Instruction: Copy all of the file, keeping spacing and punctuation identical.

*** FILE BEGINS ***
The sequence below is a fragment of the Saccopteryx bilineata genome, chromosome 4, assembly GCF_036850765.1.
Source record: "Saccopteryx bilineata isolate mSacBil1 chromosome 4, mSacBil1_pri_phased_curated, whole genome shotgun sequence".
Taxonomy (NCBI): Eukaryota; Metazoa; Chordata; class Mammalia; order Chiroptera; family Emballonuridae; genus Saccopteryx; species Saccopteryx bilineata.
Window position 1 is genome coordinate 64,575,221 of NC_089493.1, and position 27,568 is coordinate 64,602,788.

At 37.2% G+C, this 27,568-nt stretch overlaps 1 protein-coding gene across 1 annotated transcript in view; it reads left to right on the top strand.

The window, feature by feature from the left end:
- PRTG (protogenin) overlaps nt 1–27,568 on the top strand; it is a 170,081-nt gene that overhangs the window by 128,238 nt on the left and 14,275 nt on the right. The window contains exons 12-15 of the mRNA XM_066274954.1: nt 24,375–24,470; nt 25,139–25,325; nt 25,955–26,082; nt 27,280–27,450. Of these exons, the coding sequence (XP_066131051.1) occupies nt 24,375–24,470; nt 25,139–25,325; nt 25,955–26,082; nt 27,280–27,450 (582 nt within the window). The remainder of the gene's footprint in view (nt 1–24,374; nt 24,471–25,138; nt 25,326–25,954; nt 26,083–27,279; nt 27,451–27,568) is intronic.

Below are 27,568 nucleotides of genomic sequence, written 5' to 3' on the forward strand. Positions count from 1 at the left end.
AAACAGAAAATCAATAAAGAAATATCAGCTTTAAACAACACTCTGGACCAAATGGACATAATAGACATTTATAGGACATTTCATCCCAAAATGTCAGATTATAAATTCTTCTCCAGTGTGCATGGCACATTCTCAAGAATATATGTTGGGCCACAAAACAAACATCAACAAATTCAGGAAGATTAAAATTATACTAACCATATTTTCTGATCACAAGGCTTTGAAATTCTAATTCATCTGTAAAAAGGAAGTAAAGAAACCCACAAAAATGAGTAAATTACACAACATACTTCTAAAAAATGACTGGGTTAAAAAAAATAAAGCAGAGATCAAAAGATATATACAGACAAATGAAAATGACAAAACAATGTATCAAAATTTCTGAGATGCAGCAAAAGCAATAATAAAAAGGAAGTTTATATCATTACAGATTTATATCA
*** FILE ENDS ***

The sequence below is a fragment of the Saccopteryx bilineata genome, chromosome 4, assembly GCF_036850765.1.
Source record: "Saccopteryx bilineata isolate mSacBil1 chromosome 4, mSacBil1_pri_phased_curated, whole genome shotgun sequence".
Taxonomy (NCBI): Eukaryota; Metazoa; Chordata; class Mammalia; order Chiroptera; family Emballonuridae; genus Saccopteryx; species Saccopteryx bilineata.
Window position 1 is genome coordinate 64,575,221 of NC_089493.1, and position 27,568 is coordinate 64,602,788.

At 37.2% G+C, this 27,568-nt stretch overlaps 1 protein-coding gene across 1 annotated transcript in view; it reads left to right on the top strand.

The window, feature by feature from the left end:
- PRTG (protogenin) overlaps nt 1–27,568 on the top strand; it is a 170,081-nt gene that overhangs the window by 128,238 nt on the left and 14,275 nt on the right. The window contains exons 12-15 of the mRNA XM_066274954.1: nt 24,375–24,470; nt 25,139–25,325; nt 25,955–26,082; nt 27,280–27,450. Of these exons, the coding sequence (XP_066131051.1) occupies nt 24,375–24,470; nt 25,139–25,325; nt 25,955–26,082; nt 27,280–27,450 (582 nt within the window). The remainder of the gene's footprint in view (nt 1–24,374; nt 24,471–25,138; nt 25,326–25,954; nt 26,083–27,279; nt 27,451–27,568) is intronic.

Below are 27,568 nucleotides of genomic sequence, written 5' to 3' on the forward strand. Positions count from 1 at the left end.
AAACAGAAAATCAATAAAGAAATATCAGCTTTAAACAACACTCTGGACCAAATGGACATAATAGACATTTATAGGACATTTCATCCCAAAATGTCAGATTATAAATTCTTCTCCAGTGTGCATGGCACATTCTCAAGAATATATGTTGGGCCACAAAACAAACATCAACAAATTCAGGAAGATTAAAATTATACTAACCATATTTTCTGATCACAAGGCTTTGAAATTCTAATTCATCTGTAAAAAGGAAGTAAAGAAACCCACAAAAATGAGTAAATTACACAACATACTTCTAAAAAATGACTGGGTTAAAAAAAATAAAGCAGAGATCAAAAGATATATACAGACAAATGAAAATGACAAAACAATGTATCAAAATTTCTGAGATGCAGCAAAAGCAATAATAAAAAGGAAGTTTATATCATTACAGATTTATATCA